Most people have encountered at least one type of cooperative: maybe a producer co-op, like food giants Land O’ Lakes or Ocean Spray; a consumer co-op like most local food co-ops or big retailers like REI (Recreational Equipment Incorporated); a credit union or a mutual insurance company; or a rural electric cooperative, which are common around the country. Some people are members of housing co-ops, or co-housing communities that may not be incorporated as co-ops but still function that way.
Cooperatives co-owned by artists and small food producers–usually linked to a physical common space–also can be seen in cities and towns around the country. These are organized in various ways, but in general they are marketing co-ops designed to help small-scale producers promote and sell their wares. Some of these co-ops may also have special relationships for selling to restaurants or galleries or other establishments.
Even with all these familiar examples, it’s not common to connect the dots or to consider all the types that exist or would be possible. Plus, there’s often little awareness by members of a co-op such as a credit union that their membership entails certain benefits; and in this case is different from their being a client at a standard bank.
A good place to start is with a definition of cooperatives. The International Cooperative Alliance (ICA) defines a co-op as “an autonomous association of persons united voluntarily to meet their common economic, social and cultural needs and aspirations through a jointly-owned and democratically controlled enterprise.” This language casts a broad net, but it expresses the two main dimensions of co-ops as member-controlled businesses: member ownership and member governance. These are sometimes called the economic and the social-structural sides of cooperatives. Ownership means literally that members share the equity or value of the firm, whether the co-op is consumer, producer, or employee-owned (or some combination or variation). Governance refers to the decision making around key policies and plans, understood to follow the core agreed-upon values of the firm. As part of governance, cooperatives have boards of directors drawn completely or largely from their membership. Specific arrangements vary, of course, depending on the type of business, what kind of participation is expected of members, and how active members are.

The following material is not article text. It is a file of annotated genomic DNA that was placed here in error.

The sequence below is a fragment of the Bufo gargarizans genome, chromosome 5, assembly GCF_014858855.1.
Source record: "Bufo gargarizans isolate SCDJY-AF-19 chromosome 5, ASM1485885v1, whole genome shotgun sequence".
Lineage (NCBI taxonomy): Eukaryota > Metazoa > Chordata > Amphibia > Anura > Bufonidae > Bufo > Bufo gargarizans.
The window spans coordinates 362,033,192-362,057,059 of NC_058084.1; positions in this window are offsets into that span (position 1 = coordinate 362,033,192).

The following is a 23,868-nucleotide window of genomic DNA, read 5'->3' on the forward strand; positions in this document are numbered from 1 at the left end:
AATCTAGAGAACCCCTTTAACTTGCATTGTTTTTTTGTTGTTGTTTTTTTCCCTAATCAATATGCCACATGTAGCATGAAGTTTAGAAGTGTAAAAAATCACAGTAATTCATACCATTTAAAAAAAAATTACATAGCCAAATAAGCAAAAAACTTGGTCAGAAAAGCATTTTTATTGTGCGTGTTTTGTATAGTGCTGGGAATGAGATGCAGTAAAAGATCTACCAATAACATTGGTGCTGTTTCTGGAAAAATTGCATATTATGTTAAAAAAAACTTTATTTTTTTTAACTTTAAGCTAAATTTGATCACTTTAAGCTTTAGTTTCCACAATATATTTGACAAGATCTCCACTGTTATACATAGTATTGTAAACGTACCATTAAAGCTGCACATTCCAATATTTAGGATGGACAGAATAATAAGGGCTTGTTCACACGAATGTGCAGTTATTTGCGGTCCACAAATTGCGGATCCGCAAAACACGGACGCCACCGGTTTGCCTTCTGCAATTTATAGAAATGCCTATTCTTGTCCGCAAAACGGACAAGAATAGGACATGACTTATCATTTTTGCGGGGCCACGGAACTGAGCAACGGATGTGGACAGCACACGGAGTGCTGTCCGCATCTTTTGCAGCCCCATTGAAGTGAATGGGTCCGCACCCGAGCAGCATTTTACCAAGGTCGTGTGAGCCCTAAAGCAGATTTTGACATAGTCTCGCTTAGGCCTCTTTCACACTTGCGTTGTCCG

For example, most credit union members are not very engaged in the decisions of the organization; they act much like consumers at a standard bank. Still the choice to be a member in a credit union may represent support for those values as well as the expectation of occasional dividends and other benefits.
Ownership means literally that members share the equity or value of the firm. In most cases, member ownership has certain monetary benefits: that can range from discounts at the local cooperative grocery store, to dividends paid to members as a percentage of profits, to access to lower interest rates, to actual ownership—meaning a share in the capital, the equity representing the firm. Dividends paid to members are generally called “patronage dividends,” stressing the fact of membership in the co-op. In the ICA definition above, the word “autonomous” is also important: this means that a true cooperative is not subject to control by outside investors, as, by contrast, it would be in a publicly traded corporation.